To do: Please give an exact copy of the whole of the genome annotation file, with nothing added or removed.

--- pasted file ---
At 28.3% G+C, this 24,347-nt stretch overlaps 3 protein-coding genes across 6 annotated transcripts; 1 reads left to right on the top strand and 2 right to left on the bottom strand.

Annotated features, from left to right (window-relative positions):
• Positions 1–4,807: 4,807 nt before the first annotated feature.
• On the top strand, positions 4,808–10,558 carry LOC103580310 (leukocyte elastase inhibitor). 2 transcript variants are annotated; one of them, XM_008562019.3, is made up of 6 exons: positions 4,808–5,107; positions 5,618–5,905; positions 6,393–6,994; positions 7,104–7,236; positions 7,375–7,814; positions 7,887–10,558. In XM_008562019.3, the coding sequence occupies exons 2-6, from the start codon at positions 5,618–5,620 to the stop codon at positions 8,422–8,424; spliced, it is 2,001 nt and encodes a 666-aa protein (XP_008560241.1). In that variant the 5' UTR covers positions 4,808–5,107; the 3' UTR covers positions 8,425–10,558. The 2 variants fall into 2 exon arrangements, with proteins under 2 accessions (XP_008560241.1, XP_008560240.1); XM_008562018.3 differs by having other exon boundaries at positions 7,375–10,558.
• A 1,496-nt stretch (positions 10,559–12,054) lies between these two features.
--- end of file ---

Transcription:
At 28.3% G+C, this 24,347-nt stretch overlaps 3 protein-coding genes across 6 annotated transcripts; 1 reads left to right on the top strand and 2 right to left on the bottom strand.

Annotated features, from left to right (window-relative positions):
• Positions 1–4,807: 4,807 nt before the first annotated feature.
• On the top strand, positions 4,808–10,558 carry LOC103580310 (leukocyte elastase inhibitor). 2 transcript variants are annotated; one of them, XM_008562019.3, is made up of 6 exons: positions 4,808–5,107; positions 5,618–5,905; positions 6,393–6,994; positions 7,104–7,236; positions 7,375–7,814; positions 7,887–10,558. In XM_008562019.3, the coding sequence occupies exons 2-6, from the start codon at positions 5,618–5,620 to the stop codon at positions 8,422–8,424; spliced, it is 2,001 nt and encodes a 666-aa protein (XP_008560241.1). In that variant the 5' UTR covers positions 4,808–5,107; the 3' UTR covers positions 8,425–10,558. The 2 variants fall into 2 exon arrangements, with proteins under 2 accessions (XP_008560241.1, XP_008560240.1); XM_008562018.3 differs by having other exon boundaries at positions 7,375–10,558.
• A 1,496-nt stretch (positions 10,559–12,054) lies between these two features.